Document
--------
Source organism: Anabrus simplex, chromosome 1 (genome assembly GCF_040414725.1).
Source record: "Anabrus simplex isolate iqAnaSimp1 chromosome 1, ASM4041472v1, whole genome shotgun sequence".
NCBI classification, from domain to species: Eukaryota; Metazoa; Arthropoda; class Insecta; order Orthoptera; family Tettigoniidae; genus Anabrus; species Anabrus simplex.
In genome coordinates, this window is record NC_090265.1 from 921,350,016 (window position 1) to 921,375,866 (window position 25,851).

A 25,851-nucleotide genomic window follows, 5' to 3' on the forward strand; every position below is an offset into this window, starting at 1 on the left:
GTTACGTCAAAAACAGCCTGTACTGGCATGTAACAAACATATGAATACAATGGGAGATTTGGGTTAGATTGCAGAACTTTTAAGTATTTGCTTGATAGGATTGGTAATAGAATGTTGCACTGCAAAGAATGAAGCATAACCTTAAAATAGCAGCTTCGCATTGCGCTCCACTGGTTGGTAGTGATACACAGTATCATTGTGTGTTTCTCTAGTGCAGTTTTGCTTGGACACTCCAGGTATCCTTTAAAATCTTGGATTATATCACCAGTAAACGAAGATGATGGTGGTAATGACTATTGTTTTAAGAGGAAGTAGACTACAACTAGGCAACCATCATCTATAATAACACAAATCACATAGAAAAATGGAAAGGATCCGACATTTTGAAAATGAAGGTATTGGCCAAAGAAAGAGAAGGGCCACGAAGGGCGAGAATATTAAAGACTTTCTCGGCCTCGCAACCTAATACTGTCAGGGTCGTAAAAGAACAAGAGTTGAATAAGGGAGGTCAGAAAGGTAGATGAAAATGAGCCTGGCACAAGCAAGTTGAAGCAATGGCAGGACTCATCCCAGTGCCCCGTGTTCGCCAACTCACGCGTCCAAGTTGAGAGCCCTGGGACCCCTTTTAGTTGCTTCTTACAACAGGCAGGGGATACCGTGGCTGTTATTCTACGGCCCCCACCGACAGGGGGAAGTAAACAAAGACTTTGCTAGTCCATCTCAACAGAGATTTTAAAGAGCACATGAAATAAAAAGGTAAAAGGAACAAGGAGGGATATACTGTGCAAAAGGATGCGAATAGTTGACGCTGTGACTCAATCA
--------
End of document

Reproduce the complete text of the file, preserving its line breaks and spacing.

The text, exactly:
Source organism: Anabrus simplex, chromosome 1 (genome assembly GCF_040414725.1).
Source record: "Anabrus simplex isolate iqAnaSimp1 chromosome 1, ASM4041472v1, whole genome shotgun sequence".
NCBI classification, from domain to species: Eukaryota; Metazoa; Arthropoda; class Insecta; order Orthoptera; family Tettigoniidae; genus Anabrus; species Anabrus simplex.
In genome coordinates, this window is record NC_090265.1 from 921,350,016 (window position 1) to 921,375,866 (window position 25,851).

A 25,851-nucleotide genomic window follows, 5' to 3' on the forward strand; every position below is an offset into this window, starting at 1 on the left:
GTTACGTCAAAAACAGCCTGTACTGGCATGTAACAAACATATGAATACAATGGGAGATTTGGGTTAGATTGCAGAACTTTTAAGTATTTGCTTGATAGGATTGGTAATAGAATGTTGCACTGCAAAGAATGAAGCATAACCTTAAAATAGCAGCTTCGCATTGCGCTCCACTGGTTGGTAGTGATACACAGTATCATTGTGTGTTTCTCTAGTGCAGTTTTGCTTGGACACTCCAGGTATCCTTTAAAATCTTGGATTATATCACCAGTAAACGAAGATGATGGTGGTAATGACTATTGTTTTAAGAGGAAGTAGACTACAACTAGGCAACCATCATCTATAATAACACAAATCACATAGAAAAATGGAAAGGATCCGACATTTTGAAAATGAAGGTATTGGCCAAAGAAAGAGAAGGGCCACGAAGGGCGAGAATATTAAAGACTTTCTCGGCCTCGCAACCTAATACTGTCAGGGTCGTAAAAGAACAAGAGTTGAATAAGGGAGGTCAGAAAGGTAGATGAAAATGAGCCTGGCACAAGCAAGTTGAAGCAATGGCAGGACTCATCCCAGTGCCCCGTGTTCGCCAACTCACGCGTCCAAGTTGAGAGCCCTGGGACCCCTTTTAGTTGCTTCTTACAACAGGCAGGGGATACCGTGGCTGTTATTCTACGGCCCCCACCGACAGGGGGAAGTAAACAAAGACTTTGCTAGTCCATCTCAACAGAGATTTTAAAGAGCACATGAAATAAAAAGGTAAAAGGAACAAGGAGGGATATACTGTGCAAAAGGATGCGAATAGTTGACGCTGTGACTCAATCA